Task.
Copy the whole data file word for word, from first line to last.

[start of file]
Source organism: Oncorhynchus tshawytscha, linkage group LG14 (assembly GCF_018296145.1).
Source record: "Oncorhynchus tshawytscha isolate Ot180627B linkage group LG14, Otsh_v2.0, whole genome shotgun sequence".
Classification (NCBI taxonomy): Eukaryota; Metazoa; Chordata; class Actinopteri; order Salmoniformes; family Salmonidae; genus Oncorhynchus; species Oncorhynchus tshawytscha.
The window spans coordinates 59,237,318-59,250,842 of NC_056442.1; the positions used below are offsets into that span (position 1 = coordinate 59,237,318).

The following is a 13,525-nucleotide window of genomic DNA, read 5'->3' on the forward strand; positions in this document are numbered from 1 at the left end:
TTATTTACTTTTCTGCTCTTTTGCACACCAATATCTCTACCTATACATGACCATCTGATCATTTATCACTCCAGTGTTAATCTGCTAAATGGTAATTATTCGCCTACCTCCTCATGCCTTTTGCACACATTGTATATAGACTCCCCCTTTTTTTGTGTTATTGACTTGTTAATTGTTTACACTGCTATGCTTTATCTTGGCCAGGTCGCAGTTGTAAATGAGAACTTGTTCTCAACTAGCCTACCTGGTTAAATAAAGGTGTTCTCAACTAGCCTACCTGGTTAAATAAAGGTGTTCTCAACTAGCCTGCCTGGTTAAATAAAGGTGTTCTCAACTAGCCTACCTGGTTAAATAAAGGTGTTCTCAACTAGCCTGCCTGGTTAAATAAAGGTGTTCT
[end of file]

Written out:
Source organism: Oncorhynchus tshawytscha, linkage group LG14 (assembly GCF_018296145.1).
Source record: "Oncorhynchus tshawytscha isolate Ot180627B linkage group LG14, Otsh_v2.0, whole genome shotgun sequence".
Classification (NCBI taxonomy): Eukaryota; Metazoa; Chordata; class Actinopteri; order Salmoniformes; family Salmonidae; genus Oncorhynchus; species Oncorhynchus tshawytscha.
The window spans coordinates 59,237,318-59,250,842 of NC_056442.1; the positions used below are offsets into that span (position 1 = coordinate 59,237,318).

The following is a 13,525-nucleotide window of genomic DNA, read 5'->3' on the forward strand; positions in this document are numbered from 1 at the left end:
TTATTTACTTTTCTGCTCTTTTGCACACCAATATCTCTACCTATACATGACCATCTGATCATTTATCACTCCAGTGTTAATCTGCTAAATGGTAATTATTCGCCTACCTCCTCATGCCTTTTGCACACATTGTATATAGACTCCCCCTTTTTTTGTGTTATTGACTTGTTAATTGTTTACACTGCTATGCTTTATCTTGGCCAGGTCGCAGTTGTAAATGAGAACTTGTTCTCAACTAGCCTACCTGGTTAAATAAAGGTGTTCTCAACTAGCCTACCTGGTTAAATAAAGGTGTTCTCAACTAGCCTGCCTGGTTAAATAAAGGTGTTCTCAACTAGCCTACCTGGTTAAATAAAGGTGTTCTCAACTAGCCTGCCTGGTTAAATAAAGGTGTTCT